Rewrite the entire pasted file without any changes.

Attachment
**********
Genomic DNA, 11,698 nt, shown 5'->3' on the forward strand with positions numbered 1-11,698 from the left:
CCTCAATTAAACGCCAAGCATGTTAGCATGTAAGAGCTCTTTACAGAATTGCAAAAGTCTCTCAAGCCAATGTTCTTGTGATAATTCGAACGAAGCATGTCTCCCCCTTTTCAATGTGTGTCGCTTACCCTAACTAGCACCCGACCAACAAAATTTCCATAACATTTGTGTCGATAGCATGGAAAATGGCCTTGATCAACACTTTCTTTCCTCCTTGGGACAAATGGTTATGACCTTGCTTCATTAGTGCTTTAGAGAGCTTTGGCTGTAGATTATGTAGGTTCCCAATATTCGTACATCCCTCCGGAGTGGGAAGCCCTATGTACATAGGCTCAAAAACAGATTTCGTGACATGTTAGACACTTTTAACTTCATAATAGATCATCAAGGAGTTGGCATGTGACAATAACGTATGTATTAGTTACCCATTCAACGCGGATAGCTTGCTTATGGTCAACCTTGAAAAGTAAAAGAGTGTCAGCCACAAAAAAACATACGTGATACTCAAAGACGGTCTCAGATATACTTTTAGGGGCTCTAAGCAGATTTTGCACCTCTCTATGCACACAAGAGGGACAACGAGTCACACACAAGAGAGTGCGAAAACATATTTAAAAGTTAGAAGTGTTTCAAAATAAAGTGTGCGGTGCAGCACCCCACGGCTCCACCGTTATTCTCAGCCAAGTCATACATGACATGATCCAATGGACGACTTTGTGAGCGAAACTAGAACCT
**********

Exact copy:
Genomic DNA, 11,698 nt, shown 5'->3' on the forward strand with positions numbered 1-11,698 from the left:
CCTCAATTAAACGCCAAGCATGTTAGCATGTAAGAGCTCTTTACAGAATTGCAAAAGTCTCTCAAGCCAATGTTCTTGTGATAATTCGAACGAAGCATGTCTCCCCCTTTTCAATGTGTGTCGCTTACCCTAACTAGCACCCGACCAACAAAATTTCCATAACATTTGTGTCGATAGCATGGAAAATGGCCTTGATCAACACTTTCTTTCCTCCTTGGGACAAATGGTTATGACCTTGCTTCATTAGTGCTTTAGAGAGCTTTGGCTGTAGATTATGTAGGTTCCCAATATTCGTACATCCCTCCGGAGTGGGAAGCCCTATGTACATAGGCTCAAAAACAGATTTCGTGACATGTTAGACACTTTTAACTTCATAATAGATCATCAAGGAGTTGGCATGTGACAATAACGTATGTATTAGTTACCCATTCAACGCGGATAGCTTGCTTATGGTCAACCTTGAAAAGTAAAAGAGTGTCAGCCACAAAAAAACATACGTGATACTCAAAGACGGTCTCAGATATACTTTTAGGGGCTCTAAGCAGATTTTGCACCTCTCTATGCACACAAGAGGGACAACGAGTCACACACAAGAGAGTGCGAAAACATATTTAAAAGTTAGAAGTGTTTCAAAATAAAGTGTGCGGTGCAGCACCCCACGGCTCCACCGTTATTCTCAGCCAAGTCATACATGACATGATCCAATGGACGACTTTGTGAGCGAAACTAGAACCT